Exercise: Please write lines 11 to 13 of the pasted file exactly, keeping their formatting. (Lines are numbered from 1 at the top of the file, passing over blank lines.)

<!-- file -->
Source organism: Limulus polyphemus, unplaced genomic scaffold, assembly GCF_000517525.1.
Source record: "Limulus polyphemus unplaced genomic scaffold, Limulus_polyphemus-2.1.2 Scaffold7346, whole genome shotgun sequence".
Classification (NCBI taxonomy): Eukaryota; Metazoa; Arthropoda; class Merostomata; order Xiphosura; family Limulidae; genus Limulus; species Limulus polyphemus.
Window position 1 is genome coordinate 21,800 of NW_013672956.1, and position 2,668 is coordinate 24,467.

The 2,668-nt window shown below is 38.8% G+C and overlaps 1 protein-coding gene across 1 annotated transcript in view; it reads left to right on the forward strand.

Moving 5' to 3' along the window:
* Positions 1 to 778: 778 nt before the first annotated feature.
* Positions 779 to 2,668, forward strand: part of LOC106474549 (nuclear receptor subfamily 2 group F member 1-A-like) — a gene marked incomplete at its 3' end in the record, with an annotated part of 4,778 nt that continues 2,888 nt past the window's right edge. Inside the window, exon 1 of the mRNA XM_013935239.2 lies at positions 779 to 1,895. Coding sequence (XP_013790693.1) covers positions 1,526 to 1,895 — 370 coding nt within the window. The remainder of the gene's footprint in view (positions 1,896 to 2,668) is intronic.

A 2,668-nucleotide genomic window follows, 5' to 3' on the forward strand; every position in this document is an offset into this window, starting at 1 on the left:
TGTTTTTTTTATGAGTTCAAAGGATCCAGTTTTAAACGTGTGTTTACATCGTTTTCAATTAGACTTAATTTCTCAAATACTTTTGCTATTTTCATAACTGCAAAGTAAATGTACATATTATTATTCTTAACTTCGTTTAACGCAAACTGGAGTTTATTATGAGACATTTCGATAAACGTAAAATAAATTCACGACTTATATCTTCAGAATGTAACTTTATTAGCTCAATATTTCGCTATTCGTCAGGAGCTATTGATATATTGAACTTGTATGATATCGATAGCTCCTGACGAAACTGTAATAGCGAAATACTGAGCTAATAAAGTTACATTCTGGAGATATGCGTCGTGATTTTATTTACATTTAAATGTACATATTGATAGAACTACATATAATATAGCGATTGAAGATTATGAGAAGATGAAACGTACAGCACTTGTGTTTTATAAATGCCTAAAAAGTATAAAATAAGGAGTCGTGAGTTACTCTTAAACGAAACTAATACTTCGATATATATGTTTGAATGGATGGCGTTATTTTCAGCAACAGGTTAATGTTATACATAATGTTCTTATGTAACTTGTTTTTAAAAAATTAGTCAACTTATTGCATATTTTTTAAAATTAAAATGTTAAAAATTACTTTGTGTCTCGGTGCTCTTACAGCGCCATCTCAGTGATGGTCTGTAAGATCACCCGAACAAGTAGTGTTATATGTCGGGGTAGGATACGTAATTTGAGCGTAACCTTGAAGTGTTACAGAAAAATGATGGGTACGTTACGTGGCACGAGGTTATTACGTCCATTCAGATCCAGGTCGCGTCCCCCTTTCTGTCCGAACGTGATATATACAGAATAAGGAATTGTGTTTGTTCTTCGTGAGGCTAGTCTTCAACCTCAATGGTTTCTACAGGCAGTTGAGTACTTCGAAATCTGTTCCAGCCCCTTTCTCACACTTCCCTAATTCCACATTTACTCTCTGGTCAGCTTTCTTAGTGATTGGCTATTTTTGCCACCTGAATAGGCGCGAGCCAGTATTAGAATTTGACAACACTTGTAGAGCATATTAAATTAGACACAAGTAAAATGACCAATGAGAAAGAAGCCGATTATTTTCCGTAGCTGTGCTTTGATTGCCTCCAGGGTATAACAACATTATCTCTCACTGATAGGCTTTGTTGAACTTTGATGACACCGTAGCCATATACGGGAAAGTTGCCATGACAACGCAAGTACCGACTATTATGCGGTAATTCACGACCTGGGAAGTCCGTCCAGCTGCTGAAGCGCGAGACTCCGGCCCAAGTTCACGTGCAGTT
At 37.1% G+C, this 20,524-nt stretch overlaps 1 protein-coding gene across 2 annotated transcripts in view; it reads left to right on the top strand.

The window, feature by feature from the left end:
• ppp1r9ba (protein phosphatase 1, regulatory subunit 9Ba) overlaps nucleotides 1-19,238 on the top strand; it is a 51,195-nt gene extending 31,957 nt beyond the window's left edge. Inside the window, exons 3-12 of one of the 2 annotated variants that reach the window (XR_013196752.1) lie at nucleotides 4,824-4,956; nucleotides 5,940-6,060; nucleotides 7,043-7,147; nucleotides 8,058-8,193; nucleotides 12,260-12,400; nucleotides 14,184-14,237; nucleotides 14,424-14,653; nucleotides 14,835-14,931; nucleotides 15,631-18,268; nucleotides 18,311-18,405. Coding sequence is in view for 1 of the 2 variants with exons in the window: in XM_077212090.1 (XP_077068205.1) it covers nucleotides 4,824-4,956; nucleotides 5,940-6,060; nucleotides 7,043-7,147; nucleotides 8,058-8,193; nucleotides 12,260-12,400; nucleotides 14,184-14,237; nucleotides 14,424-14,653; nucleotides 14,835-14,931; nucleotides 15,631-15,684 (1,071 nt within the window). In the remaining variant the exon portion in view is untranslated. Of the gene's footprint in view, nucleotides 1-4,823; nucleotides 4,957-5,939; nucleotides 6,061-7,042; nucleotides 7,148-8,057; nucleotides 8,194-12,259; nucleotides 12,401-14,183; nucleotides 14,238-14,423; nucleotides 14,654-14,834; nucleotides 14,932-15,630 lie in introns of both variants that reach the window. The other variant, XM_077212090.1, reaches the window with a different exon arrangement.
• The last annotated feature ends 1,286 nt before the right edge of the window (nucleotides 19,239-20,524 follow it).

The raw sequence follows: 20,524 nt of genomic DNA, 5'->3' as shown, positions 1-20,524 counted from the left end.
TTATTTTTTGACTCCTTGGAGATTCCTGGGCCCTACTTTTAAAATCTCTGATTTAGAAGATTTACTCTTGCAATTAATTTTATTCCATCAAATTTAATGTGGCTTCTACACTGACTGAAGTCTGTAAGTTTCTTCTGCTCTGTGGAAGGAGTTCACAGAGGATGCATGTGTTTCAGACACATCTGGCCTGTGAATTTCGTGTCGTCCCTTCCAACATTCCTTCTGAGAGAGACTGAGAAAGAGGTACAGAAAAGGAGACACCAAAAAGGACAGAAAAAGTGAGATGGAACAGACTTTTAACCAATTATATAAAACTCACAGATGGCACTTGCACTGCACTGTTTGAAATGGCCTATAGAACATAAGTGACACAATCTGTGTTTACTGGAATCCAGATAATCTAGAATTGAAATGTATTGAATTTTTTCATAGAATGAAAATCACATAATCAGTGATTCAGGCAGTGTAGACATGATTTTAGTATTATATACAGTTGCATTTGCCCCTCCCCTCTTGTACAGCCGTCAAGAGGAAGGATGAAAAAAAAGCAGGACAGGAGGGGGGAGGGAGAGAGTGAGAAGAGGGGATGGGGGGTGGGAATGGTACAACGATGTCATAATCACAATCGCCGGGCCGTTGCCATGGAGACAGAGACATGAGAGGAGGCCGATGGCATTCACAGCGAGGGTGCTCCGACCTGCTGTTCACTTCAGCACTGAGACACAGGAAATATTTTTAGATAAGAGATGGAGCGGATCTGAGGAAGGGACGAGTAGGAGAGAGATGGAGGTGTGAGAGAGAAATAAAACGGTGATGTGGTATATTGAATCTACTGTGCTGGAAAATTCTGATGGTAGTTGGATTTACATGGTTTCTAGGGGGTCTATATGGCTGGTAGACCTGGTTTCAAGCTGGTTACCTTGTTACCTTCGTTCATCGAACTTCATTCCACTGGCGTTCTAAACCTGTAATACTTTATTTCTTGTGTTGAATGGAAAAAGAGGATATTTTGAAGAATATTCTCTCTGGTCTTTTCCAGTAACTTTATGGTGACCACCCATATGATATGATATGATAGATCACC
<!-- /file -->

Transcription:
At 37.1% G+C, this 20,524-nt stretch overlaps 1 protein-coding gene across 2 annotated transcripts in view; it reads left to right on the top strand.

The window, feature by feature from the left end:
• ppp1r9ba (protein phosphatase 1, regulatory subunit 9Ba) overlaps nucleotides 1-19,238 on the top strand; it is a 51,195-nt gene extending 31,957 nt beyond the window's left edge. Inside the window, exons 3-12 of one of the 2 annotated variants that reach the window (XR_013196752.1) lie at nucleotides 4,824-4,956; nucleotides 5,940-6,060; nucleotides 7,043-7,147; nucleotides 8,058-8,193; nucleotides 12,260-12,400; nucleotides 14,184-14,237; nucleotides 14,424-14,653; nucleotides 14,835-14,931; nucleotides 15,631-18,268; nucleotides 18,311-18,405. Coding sequence is in view for 1 of the 2 variants with exons in the window: in XM_077212090.1 (XP_077068205.1) it covers nucleotides 4,824-4,956; nucleotides 5,940-6,060; nucleotides 7,043-7,147; nucleotides 8,058-8,193; nucleotides 12,260-12,400; nucleotides 14,184-14,237; nucleotides 14,424-14,653; nucleotides 14,835-14,931; nucleotides 15,631-15,684 (1,071 nt within the window). In the remaining variant the exon portion in view is untranslated. Of the gene's footprint in view, nucleotides 1-4,823; nucleotides 4,957-5,939; nucleotides 6,061-7,042; nucleotides 7,148-8,057; nucleotides 8,194-12,259; nucleotides 12,401-14,183; nucleotides 14,238-14,423; nucleotides 14,654-14,834; nucleotides 14,932-15,630 lie in introns of both variants that reach the window. The other variant, XM_077212090.1, reaches the window with a different exon arrangement.